About Who Let's Play

Those who care about Let's Plays coming together to protect and promote them.

Who Let's Play is a community of Game Developers and Let's Players coming together to create a single source of information regarding the legalities of creating Let's Plays. We are a community supported website, so please help improve and add to our information.

Currently we have an ever growing list of companies and their policies regarding Let’s Play content, however we have some big plans for the future.

The #WhoLetsPlay list

Our main project is the "Let's Play"-friendly developers Wiki. This tracks the stances developers have on Let's Play videos and monetization.

The wiki is NOT an authority in and of itself, it just acts as a handy directory that:

  1. Makes it easy to find permission statements
  2. Encourages developers to make their permission status publicly known
  3. Encourages developers to upgrade their permission from tweets to written official statements on their sites

The list serves as a shield against fraudulent Content-ID matches, because you can easily find out if a developer has actually given official permission.

However, there's more to it.

Dealing with Music

Right now, there's an issue with music. Many developers, small and large, license music non-exclusively. This means the musician owns the music, but gives the developers some rights (namely to use it in their game). This means that technically it's not legally clear-cut (again, I'm not a lawyer) that the developer has the right to grant permission for fans to make monetized videos that include the music.

Why this is bad: This encourages developers to secure exclusive rights to protect themselves. This is bad for everyone, because exclusive rights are more expensive for developers and less flexible for musicians. Youtube is currently recommending that LP'ers make videos without music. As Colin Campbell notes above, the problem is 3rd party music resellers. I'm currently talking to some legal folks about setting up some creative-commons esque licenses for music that developers can use with their musicians to make the "let my fans post this on youtube" rights more clear.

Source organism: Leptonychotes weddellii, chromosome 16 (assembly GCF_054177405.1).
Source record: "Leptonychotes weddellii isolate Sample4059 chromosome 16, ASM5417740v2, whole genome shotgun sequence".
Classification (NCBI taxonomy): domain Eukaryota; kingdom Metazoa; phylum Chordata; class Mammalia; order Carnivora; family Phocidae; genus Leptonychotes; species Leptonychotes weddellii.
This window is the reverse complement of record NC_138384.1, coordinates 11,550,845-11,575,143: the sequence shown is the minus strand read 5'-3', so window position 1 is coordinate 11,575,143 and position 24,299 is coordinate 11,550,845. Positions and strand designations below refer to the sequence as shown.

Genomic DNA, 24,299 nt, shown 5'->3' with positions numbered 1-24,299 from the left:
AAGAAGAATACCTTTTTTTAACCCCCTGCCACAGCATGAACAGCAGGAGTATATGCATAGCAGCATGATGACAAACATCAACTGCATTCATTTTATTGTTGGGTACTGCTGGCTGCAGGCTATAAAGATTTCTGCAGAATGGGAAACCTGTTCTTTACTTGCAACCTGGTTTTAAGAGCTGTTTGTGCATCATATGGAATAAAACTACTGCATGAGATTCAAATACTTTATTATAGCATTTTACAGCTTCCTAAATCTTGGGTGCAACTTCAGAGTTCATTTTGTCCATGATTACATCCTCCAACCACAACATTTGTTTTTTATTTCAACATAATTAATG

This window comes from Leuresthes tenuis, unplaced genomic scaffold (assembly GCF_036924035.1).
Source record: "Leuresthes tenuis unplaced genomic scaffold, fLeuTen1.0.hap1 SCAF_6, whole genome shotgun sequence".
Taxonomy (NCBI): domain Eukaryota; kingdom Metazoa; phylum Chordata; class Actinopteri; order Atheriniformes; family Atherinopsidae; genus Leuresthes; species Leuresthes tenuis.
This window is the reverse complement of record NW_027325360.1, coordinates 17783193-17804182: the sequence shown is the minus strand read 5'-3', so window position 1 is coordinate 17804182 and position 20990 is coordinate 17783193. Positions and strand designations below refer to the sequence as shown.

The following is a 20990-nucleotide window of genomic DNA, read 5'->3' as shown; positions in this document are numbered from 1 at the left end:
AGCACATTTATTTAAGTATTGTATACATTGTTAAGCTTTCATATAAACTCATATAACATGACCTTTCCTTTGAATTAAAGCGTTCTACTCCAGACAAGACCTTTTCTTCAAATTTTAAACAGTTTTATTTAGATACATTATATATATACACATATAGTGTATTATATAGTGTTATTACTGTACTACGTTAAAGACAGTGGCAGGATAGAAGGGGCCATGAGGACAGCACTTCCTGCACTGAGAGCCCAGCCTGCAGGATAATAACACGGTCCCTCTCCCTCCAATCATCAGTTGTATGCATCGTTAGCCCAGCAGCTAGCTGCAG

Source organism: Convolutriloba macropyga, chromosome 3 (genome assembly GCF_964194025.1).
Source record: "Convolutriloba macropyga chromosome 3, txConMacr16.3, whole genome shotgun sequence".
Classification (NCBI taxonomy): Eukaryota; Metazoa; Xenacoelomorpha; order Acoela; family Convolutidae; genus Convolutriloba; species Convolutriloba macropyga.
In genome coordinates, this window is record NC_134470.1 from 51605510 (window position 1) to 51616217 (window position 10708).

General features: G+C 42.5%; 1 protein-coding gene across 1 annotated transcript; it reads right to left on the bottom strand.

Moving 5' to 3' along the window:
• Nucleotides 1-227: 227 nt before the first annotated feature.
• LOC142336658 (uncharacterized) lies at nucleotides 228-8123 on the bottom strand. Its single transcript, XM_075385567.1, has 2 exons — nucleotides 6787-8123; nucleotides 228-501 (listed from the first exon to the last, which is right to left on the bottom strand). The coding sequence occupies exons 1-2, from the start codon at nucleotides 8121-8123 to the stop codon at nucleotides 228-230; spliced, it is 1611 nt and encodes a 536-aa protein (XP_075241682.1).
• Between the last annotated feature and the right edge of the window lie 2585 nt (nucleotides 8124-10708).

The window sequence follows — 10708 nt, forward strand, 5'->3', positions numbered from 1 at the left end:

We might also start a second wiki for known "bad actors" in the music reseller space, to warn developers and musicians against using them for selling soundtracks, etc. I don't want it to turn into a vengeful witch hunt, though, so we might tread carefully there.

We Need Some Stinkin' Badges!

We need to make it clear and easy for YouTuber's to know where developers and their musicians stand. Right now it's a giant soup of ambiguous, unclear, and invisible rights. I'm imagining creating a badge system like creative commons has, where a developer can proudly display that their content is "Free to Let's Play", and also display a badge that certifies - YES, we have signed the proper licensing terms with our musician, so you can feel safe that the musician allows you to stream the video with music.